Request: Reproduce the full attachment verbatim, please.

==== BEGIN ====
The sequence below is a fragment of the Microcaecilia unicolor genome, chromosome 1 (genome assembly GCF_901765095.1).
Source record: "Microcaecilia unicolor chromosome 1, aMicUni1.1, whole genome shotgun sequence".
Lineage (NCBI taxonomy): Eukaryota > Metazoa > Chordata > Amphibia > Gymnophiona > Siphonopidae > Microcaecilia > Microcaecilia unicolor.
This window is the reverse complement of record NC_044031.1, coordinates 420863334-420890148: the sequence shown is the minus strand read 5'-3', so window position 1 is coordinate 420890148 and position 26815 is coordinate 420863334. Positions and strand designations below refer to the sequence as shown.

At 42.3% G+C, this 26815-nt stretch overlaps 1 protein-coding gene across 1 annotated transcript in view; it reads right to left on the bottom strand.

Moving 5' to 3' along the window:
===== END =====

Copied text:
The sequence below is a fragment of the Microcaecilia unicolor genome, chromosome 1 (genome assembly GCF_901765095.1).
Source record: "Microcaecilia unicolor chromosome 1, aMicUni1.1, whole genome shotgun sequence".
Lineage (NCBI taxonomy): Eukaryota > Metazoa > Chordata > Amphibia > Gymnophiona > Siphonopidae > Microcaecilia > Microcaecilia unicolor.
This window is the reverse complement of record NC_044031.1, coordinates 420863334-420890148: the sequence shown is the minus strand read 5'-3', so window position 1 is coordinate 420890148 and position 26815 is coordinate 420863334. Positions and strand designations below refer to the sequence as shown.

At 42.3% G+C, this 26815-nt stretch overlaps 1 protein-coding gene across 1 annotated transcript in view; it reads right to left on the bottom strand.

Moving 5' to 3' along the window: